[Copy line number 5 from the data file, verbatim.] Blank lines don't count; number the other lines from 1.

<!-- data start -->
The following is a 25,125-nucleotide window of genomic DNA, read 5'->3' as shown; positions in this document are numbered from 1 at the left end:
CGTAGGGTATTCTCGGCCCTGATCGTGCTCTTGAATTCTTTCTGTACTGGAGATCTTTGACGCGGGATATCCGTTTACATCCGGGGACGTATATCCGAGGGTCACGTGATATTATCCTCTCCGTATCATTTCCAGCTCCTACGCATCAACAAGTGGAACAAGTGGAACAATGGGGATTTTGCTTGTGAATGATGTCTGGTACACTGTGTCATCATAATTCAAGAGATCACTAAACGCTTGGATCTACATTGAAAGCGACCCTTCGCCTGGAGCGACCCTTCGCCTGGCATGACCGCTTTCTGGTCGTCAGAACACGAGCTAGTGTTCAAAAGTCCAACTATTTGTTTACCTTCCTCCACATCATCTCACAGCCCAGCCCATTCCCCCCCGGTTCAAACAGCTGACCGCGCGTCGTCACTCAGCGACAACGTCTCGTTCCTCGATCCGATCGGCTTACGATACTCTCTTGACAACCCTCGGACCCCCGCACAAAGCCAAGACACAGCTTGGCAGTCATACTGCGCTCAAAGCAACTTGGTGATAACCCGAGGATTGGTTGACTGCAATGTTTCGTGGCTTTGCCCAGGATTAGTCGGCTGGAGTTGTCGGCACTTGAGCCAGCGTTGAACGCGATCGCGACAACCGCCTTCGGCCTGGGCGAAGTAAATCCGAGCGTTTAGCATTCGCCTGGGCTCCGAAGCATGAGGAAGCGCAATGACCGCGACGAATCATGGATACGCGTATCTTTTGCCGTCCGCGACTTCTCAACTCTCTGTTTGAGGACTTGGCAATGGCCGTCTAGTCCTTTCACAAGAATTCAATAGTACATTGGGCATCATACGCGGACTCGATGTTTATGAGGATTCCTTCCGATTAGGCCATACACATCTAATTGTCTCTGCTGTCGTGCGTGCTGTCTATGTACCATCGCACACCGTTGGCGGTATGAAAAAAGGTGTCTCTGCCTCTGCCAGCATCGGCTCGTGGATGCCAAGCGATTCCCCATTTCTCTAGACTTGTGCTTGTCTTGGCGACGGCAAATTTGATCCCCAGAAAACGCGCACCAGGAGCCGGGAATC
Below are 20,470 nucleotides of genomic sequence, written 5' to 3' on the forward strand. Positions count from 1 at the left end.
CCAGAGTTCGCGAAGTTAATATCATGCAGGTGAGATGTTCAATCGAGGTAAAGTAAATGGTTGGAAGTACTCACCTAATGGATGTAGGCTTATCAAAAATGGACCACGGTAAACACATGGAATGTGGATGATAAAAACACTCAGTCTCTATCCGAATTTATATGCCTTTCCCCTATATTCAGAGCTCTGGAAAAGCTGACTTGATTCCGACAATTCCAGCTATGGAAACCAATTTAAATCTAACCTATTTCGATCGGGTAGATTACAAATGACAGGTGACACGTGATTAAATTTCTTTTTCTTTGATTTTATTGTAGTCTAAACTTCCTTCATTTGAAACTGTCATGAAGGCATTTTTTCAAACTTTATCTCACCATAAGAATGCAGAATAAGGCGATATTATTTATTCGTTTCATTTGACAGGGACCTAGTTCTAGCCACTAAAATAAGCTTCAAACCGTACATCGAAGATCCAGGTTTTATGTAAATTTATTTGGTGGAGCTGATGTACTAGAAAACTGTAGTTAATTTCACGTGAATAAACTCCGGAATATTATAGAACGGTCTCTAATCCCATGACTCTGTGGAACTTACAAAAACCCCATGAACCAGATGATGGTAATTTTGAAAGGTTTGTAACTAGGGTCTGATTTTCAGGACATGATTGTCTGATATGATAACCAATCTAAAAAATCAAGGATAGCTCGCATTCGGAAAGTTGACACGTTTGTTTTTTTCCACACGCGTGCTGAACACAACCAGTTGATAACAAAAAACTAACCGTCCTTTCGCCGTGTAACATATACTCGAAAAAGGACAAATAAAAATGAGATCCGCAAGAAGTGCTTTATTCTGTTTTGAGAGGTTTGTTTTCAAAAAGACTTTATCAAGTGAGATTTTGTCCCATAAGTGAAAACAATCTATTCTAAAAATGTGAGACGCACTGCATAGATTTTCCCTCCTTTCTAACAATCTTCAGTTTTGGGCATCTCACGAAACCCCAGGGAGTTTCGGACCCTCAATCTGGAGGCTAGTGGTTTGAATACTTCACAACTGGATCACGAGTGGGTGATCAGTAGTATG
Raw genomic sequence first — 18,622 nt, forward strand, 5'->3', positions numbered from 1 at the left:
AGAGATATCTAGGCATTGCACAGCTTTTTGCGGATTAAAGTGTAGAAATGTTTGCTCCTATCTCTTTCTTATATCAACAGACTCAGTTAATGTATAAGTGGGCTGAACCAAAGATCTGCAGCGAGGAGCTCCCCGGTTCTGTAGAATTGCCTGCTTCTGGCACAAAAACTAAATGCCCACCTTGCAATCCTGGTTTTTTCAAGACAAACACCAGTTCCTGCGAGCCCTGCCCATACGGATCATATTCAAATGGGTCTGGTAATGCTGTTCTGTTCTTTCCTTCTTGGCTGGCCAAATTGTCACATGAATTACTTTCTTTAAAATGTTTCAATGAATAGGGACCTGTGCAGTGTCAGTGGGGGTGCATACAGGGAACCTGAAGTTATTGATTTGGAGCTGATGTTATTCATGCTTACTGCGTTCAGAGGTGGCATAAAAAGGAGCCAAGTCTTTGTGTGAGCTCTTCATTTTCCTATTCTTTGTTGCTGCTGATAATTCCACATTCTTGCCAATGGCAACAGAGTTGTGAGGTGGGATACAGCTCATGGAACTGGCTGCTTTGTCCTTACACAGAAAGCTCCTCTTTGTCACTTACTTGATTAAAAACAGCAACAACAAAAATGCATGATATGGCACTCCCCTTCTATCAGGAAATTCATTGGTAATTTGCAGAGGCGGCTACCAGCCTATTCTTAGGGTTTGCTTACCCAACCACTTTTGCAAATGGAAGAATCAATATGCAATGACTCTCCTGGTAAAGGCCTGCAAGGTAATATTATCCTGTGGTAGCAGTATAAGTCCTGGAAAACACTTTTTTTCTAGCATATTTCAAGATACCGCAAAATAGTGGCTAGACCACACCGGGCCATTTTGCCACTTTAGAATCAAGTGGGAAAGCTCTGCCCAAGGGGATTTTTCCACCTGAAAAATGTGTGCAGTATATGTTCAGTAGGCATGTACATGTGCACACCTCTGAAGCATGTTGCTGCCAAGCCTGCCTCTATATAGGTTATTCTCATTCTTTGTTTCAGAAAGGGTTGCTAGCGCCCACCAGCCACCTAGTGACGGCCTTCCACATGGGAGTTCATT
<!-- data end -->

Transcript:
Raw genomic sequence first — 18,622 nt, forward strand, 5'->3', positions numbered from 1 at the left: